Background: Soft tissues (wound dehiscence, skin necrosis) and septic (wound infection, osteomyelitis) complications have been historically recognized as the most frequent complications in surgical treatment of high-energy proximal tibia fractures (PTFs). Staged management with a temporary external fixator is a commonly accepted strategy to prevent these complications. Nonetheless, there is a lack of evidence about when and how definitive external or internal definitive fixation should be chosen, and which variables are more relevant in determining soft tissues and septic complications risk. The aim of the present study is to retrospectively evaluate at midterm follow-up the results of a staged management protocol applied in a single trauma center for selective PTFs. Methods: The study population included 24 cases of high-energy PTFs treated with spanning external fixation followed by delayed internal fixation. Severity of soft tissues damage and fracture type, timing of definitive treatment, clinical (ROM, knee stability, WOMAC and IOWA scores) and radiographic results as well as complications were recorded. Results and conclusion: Complex fracture patterns were prevalent (AO C3 58.3%, Schatzker V–VI 79.1%), with severe soft tissues damage in 50% of cases. Mean time to definitive internal fixation was 6 days, with double-plate fixation mostly chosen. Clinical results were highly satisfying, with mean WOMAC and IOWA scores as 21.3 and 82.5, respectively. Soft tissue complication incidence was very low, with a single case of wound superficial infection (4.3%) and no cases (0%) of deep infection, skin necrosis or osteomyelitis. Staged management of high-energy PTFs leads to satisfying clinical and radiographic results with few complications in selected patients.

Strategies to minimize soft tissues and septic complications in staged management of high-energy proximal tibia fractures

Canton G.;Moretti A.;Surace M. F.;Murena L.
2020

Abstract

Background: Soft tissues (wound dehiscence, skin necrosis) and septic (wound infection, osteomyelitis) complications have been historically recognized as the most frequent complications in surgical treatment of high-energy proximal tibia fractures (PTFs). Staged management with a temporary external fixator is a commonly accepted strategy to prevent these complications. Nonetheless, there is a lack of evidence about when and how definitive external or internal definitive fixation should be chosen, and which variables are more relevant in determining soft tissues and septic complications risk. The aim of the present study is to retrospectively evaluate at midterm follow-up the results of a staged management protocol applied in a single trauma center for selective PTFs. Methods: The study population included 24 cases of high-energy PTFs treated with spanning external fixation followed by delayed internal fixation. Severity of soft tissues damage and fracture type, timing of definitive treatment, clinical (ROM, knee stability, WOMAC and IOWA scores) and radiographic results as well as complications were recorded. Results and conclusion: Complex fracture patterns were prevalent (AO C3 58.3%, Schatzker V–VI 79.1%), with severe soft tissues damage in 50% of cases. Mean time to definitive internal fixation was 6 days, with double-plate fixation mostly chosen. Clinical results were highly satisfying, with mean WOMAC and IOWA scores as 21.3 and 82.5, respectively. Soft tissue complication incidence was very low, with a single case of wound superficial infection (4.3%) and no cases (0%) of deep infection, skin necrosis or osteomyelitis. Staged management of high-energy PTFs leads to satisfying clinical and radiographic results with few complications in selected patients.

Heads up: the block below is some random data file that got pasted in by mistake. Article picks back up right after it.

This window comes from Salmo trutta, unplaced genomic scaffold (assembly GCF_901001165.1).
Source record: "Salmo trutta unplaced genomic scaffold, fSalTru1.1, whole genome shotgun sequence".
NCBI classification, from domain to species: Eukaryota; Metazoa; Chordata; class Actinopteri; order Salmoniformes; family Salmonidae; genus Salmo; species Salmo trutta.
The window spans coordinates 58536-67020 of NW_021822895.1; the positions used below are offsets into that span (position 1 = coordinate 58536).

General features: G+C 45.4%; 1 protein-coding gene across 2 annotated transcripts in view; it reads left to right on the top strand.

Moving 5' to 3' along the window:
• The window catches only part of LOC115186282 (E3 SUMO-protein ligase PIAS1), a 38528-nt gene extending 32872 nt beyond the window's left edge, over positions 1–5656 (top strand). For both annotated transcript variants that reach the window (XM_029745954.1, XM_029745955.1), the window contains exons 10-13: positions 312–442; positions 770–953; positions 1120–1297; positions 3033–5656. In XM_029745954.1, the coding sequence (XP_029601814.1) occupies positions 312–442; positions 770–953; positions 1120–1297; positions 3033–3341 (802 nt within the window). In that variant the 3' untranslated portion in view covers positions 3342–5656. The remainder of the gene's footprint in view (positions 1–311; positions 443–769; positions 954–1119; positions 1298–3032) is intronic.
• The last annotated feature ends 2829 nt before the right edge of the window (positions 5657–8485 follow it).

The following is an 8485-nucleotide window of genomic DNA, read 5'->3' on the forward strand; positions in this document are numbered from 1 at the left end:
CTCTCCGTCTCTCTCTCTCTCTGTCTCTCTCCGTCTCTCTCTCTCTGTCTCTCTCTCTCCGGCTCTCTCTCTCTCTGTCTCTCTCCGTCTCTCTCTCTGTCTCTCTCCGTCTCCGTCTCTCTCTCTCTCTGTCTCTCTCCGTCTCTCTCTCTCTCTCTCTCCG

Complications; Damage control; High-energy fractures; Infection; Proximal tibia; Spanning external fixation; Tibial plateau
Canton, G.; Santolini, F.; Stella, M.; Moretti, A.; Surace, M. F.; Murena, L.
File in questo prodotto:
Non ci sono file associati a questo prodotto.

I documenti in IRIS sono protetti da copyright e tutti i diritti sono riservati, salvo diversa indicazione.

Utilizza questo identificativo per citare o creare un link a questo documento: http://hdl.handle.net/11383/2096148
 Attenzione

Attenzione! I dati visualizzati non sono stati sottoposti a validazione da parte dell'ateneo

Citazioni
  • ???jsp.display-item.citation.pmc??? 2
  • Scopus 7
  • ???jsp.display-item.citation.isi??? 7
social impact